Bushes that attract flies are often found in well-established gardens beside plants that attract more friendly creatures. A garden teeming with life is just so refreshing to look at — until it begins attracting critters you don’t like.
In this article, we’ll be showing you the plants and bushes that attract flies the most, as well as other factors to consider when you have an infestation on your hands.
You’ll also learn about several techniques that you can use to ensure your garden is free from flies and pests.
JUMP TO TOPIC
- What Bushes Attract Flies?
- What Plant Species Attract Flies?
- Other Factors
- Possible Solutions and Interventions
- What is Euonymus?
- What Are the Disadvantages of Having Flies in the Garden?
What Bushes Attract Flies?
When it comes to bushes, the Euonymus species is the only family of popular garden options that has the distinction of being a fly magnet. These are specific seasonal or year-round plants that attract flies.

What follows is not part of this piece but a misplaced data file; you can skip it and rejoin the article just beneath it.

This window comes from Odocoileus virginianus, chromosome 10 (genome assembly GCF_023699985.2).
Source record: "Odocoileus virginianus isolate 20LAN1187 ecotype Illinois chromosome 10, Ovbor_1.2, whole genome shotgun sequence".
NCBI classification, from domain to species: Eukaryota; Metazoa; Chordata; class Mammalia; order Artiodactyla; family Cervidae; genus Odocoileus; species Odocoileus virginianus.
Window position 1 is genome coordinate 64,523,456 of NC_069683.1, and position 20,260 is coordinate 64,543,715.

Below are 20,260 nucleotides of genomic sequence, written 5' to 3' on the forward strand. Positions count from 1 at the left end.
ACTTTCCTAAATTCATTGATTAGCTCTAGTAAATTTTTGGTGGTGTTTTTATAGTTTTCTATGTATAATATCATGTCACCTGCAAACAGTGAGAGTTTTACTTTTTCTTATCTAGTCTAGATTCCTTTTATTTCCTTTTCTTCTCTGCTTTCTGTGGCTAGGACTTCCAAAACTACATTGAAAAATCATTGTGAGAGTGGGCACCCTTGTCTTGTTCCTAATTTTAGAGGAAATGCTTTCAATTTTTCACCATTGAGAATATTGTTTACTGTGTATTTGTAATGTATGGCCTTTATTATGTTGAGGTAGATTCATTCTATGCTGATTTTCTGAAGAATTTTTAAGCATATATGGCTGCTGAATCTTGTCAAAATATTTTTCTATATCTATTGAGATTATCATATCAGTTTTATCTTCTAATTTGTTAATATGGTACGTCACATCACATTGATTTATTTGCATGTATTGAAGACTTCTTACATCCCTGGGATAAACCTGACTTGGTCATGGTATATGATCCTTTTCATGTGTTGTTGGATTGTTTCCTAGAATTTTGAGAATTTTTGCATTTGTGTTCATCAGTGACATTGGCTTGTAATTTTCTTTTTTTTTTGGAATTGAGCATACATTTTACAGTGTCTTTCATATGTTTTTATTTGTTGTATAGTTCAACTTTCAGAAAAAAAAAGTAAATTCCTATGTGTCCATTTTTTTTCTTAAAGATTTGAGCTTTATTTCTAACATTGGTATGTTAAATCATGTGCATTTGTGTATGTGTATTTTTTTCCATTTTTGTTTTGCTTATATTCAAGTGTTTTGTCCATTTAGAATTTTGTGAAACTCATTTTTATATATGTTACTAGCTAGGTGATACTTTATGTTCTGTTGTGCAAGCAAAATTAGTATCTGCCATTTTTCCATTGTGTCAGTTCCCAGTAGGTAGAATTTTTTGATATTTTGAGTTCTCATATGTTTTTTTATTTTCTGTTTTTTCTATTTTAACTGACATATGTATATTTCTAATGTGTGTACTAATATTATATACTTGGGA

These outdoor plants that attract flies make the garden unsightly because they will not only attract just one fly but instead tens or even hundreds of them. You’ll find so many flies on bushes or hanging out on the leaves, or flies in bushes hiding under the leaves of plants that are not hit by direct sunlight.
Plants and bushes that draws flies usually have a suitable surface area where flies and insects can rest and cling on. They provide shade and protection; hence insects keep on coming back. Another factor why some bushes or plants specifically attract flies is because of the scent they emit, which makes them an irresistible area to hang out on.
What Plant Species Attract Flies?